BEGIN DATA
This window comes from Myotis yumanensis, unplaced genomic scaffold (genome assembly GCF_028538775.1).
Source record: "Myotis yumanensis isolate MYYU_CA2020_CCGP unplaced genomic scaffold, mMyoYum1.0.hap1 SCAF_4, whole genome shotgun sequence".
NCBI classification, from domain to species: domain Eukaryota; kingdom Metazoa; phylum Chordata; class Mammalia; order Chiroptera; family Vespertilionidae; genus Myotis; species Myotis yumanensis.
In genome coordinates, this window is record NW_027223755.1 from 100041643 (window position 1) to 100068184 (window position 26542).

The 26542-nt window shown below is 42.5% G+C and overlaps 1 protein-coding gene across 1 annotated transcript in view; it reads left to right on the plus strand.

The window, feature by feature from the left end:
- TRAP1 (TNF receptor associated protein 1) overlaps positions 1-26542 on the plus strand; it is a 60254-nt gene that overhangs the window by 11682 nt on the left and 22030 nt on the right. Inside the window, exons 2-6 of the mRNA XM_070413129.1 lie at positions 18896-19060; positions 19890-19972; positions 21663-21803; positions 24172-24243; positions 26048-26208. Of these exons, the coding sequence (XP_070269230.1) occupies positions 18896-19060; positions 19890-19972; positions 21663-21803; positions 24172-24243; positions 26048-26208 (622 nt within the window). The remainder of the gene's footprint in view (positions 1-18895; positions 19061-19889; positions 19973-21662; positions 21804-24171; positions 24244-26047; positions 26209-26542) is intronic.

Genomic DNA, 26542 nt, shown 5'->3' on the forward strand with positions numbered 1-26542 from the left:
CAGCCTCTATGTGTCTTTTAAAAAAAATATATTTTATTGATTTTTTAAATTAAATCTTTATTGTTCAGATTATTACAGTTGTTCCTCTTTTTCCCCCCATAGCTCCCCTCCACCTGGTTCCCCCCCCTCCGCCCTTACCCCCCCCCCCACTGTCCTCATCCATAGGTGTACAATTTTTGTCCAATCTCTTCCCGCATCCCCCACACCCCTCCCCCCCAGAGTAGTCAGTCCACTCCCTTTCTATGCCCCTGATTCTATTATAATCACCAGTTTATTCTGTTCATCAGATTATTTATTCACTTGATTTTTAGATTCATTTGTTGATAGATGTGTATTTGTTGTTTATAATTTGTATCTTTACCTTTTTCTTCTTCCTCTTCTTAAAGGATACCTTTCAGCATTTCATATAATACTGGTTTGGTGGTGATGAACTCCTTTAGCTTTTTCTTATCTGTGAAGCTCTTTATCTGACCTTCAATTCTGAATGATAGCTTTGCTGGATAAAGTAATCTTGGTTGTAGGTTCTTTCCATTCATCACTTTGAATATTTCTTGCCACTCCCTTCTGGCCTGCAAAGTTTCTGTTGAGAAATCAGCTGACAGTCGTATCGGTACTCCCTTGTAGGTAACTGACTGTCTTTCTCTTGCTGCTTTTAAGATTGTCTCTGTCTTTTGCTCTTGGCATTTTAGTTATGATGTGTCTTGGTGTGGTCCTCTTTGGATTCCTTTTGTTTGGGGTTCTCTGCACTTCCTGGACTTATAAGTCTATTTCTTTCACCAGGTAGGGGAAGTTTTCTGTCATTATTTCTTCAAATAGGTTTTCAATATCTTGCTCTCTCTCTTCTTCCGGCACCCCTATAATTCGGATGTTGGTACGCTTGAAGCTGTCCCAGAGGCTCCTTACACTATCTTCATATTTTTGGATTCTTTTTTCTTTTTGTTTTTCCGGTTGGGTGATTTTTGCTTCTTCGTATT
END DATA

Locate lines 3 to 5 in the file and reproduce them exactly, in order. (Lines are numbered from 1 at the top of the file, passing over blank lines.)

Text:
NCBI classification, from domain to species: domain Eukaryota; kingdom Metazoa; phylum Chordata; class Mammalia; order Chiroptera; family Vespertilionidae; genus Myotis; species Myotis yumanensis.
In genome coordinates, this window is record NW_027223755.1 from 100041643 (window position 1) to 100068184 (window position 26542).

The 26542-nt window shown below is 42.5% G+C and overlaps 1 protein-coding gene across 1 annotated transcript in view; it reads left to right on the plus strand.